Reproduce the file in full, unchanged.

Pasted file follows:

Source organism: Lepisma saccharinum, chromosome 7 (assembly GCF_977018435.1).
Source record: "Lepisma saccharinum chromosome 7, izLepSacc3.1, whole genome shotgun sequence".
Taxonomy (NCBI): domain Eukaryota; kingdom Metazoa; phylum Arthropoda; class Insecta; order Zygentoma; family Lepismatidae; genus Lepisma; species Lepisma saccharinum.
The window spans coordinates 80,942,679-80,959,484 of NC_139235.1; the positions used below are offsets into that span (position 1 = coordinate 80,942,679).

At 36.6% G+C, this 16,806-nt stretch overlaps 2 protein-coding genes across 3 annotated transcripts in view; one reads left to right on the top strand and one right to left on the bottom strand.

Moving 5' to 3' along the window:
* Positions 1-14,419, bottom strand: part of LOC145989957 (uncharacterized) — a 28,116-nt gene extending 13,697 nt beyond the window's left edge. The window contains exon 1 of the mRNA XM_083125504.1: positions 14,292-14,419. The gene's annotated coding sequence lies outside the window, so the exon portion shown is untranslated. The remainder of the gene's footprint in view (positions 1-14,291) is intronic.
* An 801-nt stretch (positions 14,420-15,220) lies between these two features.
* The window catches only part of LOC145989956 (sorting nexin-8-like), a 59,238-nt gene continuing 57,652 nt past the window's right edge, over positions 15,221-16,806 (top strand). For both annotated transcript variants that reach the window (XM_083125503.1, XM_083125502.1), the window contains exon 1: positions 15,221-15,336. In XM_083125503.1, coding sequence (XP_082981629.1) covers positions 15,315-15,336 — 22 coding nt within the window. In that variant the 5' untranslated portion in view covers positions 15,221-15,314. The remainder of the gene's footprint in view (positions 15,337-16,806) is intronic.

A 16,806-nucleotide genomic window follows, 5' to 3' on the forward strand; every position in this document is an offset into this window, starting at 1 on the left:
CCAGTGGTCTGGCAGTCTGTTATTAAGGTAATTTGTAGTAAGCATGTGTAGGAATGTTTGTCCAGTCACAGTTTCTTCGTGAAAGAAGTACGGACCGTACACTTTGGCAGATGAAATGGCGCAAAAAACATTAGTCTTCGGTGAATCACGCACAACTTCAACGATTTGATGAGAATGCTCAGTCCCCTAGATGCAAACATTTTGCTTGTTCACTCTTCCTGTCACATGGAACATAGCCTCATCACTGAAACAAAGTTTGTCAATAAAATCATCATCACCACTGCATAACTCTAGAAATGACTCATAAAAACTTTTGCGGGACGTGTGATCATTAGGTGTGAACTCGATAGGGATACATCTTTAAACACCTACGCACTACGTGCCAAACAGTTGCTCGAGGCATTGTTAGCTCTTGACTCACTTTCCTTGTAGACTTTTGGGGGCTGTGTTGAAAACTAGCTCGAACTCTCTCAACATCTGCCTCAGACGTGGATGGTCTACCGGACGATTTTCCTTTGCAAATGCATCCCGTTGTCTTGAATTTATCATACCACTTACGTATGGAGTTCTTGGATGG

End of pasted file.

Source organism: Lepisma saccharinum, chromosome 7 (assembly GCF_977018435.1).
Source record: "Lepisma saccharinum chromosome 7, izLepSacc3.1, whole genome shotgun sequence".
Taxonomy (NCBI): domain Eukaryota; kingdom Metazoa; phylum Arthropoda; class Insecta; order Zygentoma; family Lepismatidae; genus Lepisma; species Lepisma saccharinum.
The window spans coordinates 80,942,679-80,959,484 of NC_139235.1; the positions used below are offsets into that span (position 1 = coordinate 80,942,679).

At 36.6% G+C, this 16,806-nt stretch overlaps 2 protein-coding genes across 3 annotated transcripts in view; one reads left to right on the top strand and one right to left on the bottom strand.

Moving 5' to 3' along the window:
* Positions 1-14,419, bottom strand: part of LOC145989957 (uncharacterized) — a 28,116-nt gene extending 13,697 nt beyond the window's left edge. The window contains exon 1 of the mRNA XM_083125504.1: positions 14,292-14,419. The gene's annotated coding sequence lies outside the window, so the exon portion shown is untranslated. The remainder of the gene's footprint in view (positions 1-14,291) is intronic.
* An 801-nt stretch (positions 14,420-15,220) lies between these two features.
* The window catches only part of LOC145989956 (sorting nexin-8-like), a 59,238-nt gene continuing 57,652 nt past the window's right edge, over positions 15,221-16,806 (top strand). For both annotated transcript variants that reach the window (XM_083125503.1, XM_083125502.1), the window contains exon 1: positions 15,221-15,336. In XM_083125503.1, coding sequence (XP_082981629.1) covers positions 15,315-15,336 — 22 coding nt within the window. In that variant the 5' untranslated portion in view covers positions 15,221-15,314. The remainder of the gene's footprint in view (positions 15,337-16,806) is intronic.

A 16,806-nucleotide genomic window follows, 5' to 3' on the forward strand; every position in this document is an offset into this window, starting at 1 on the left:
CCAGTGGTCTGGCAGTCTGTTATTAAGGTAATTTGTAGTAAGCATGTGTAGGAATGTTTGTCCAGTCACAGTTTCTTCGTGAAAGAAGTACGGACCGTACACTTTGGCAGATGAAATGGCGCAAAAAACATTAGTCTTCGGTGAATCACGCACAACTTCAACGATTTGATGAGAATGCTCAGTCCCCTAGATGCAAACATTTTGCTTGTTCACTCTTCCTGTCACATGGAACATAGCCTCATCACTGAAACAAAGTTTGTCAATAAAATCATCATCACCACTGCATAACTCTAGAAATGACTCATAAAAACTTTTGCGGGACGTGTGATCATTAGGTGTGAACTCGATAGGGATACATCTTTAAACACCTACGCACTACGTGCCAAACAGTTGCTCGAGGCATTGTTAGCTCTTGACTCACTTTCCTTGTAGACTTTTGGGGGCTGTGTTGAAAACTAGCTCGAACTCTCTCAACATCTGCCTCAGACGTGGATGGTCTACCGGACGATTTTCCTTTGCAAATGCATCCCGTTGTCTTGAATTTATCATACCACTTACGTATGGAGTTCTTGGATGG